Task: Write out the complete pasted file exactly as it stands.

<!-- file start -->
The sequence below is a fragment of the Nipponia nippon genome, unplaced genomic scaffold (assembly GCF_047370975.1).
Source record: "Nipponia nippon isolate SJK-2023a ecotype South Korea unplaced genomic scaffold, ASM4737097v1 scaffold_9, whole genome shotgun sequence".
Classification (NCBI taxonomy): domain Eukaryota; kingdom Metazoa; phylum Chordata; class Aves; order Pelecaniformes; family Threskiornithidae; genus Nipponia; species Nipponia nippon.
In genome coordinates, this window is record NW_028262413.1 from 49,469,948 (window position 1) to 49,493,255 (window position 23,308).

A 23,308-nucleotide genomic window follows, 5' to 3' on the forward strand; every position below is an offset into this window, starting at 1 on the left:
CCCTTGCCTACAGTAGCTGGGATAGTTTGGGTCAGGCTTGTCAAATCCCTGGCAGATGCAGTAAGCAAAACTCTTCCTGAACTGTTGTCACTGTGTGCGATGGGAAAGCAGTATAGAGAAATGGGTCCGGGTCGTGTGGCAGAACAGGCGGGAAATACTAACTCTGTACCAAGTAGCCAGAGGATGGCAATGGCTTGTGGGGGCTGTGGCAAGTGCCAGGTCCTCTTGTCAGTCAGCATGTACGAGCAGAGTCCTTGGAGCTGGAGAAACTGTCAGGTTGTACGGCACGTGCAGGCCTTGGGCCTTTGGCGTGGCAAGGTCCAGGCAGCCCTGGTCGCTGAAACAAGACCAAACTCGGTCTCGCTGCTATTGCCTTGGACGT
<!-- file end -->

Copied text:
The sequence below is a fragment of the Nipponia nippon genome, unplaced genomic scaffold (assembly GCF_047370975.1).
Source record: "Nipponia nippon isolate SJK-2023a ecotype South Korea unplaced genomic scaffold, ASM4737097v1 scaffold_9, whole genome shotgun sequence".
Classification (NCBI taxonomy): domain Eukaryota; kingdom Metazoa; phylum Chordata; class Aves; order Pelecaniformes; family Threskiornithidae; genus Nipponia; species Nipponia nippon.
In genome coordinates, this window is record NW_028262413.1 from 49,469,948 (window position 1) to 49,493,255 (window position 23,308).

A 23,308-nucleotide genomic window follows, 5' to 3' on the forward strand; every position below is an offset into this window, starting at 1 on the left:
CCCTTGCCTACAGTAGCTGGGATAGTTTGGGTCAGGCTTGTCAAATCCCTGGCAGATGCAGTAAGCAAAACTCTTCCTGAACTGTTGTCACTGTGTGCGATGGGAAAGCAGTATAGAGAAATGGGTCCGGGTCGTGTGGCAGAACAGGCGGGAAATACTAACTCTGTACCAAGTAGCCAGAGGATGGCAATGGCTTGTGGGGGCTGTGGCAAGTGCCAGGTCCTCTTGTCAGTCAGCATGTACGAGCAGAGTCCTTGGAGCTGGAGAAACTGTCAGGTTGTACGGCACGTGCAGGCCTTGGGCCTTTGGCGTGGCAAGGTCCAGGCAGCCCTGGTCGCTGAAACAAGACCAAACTCGGTCTCGCTGCTATTGCCTTGGACGT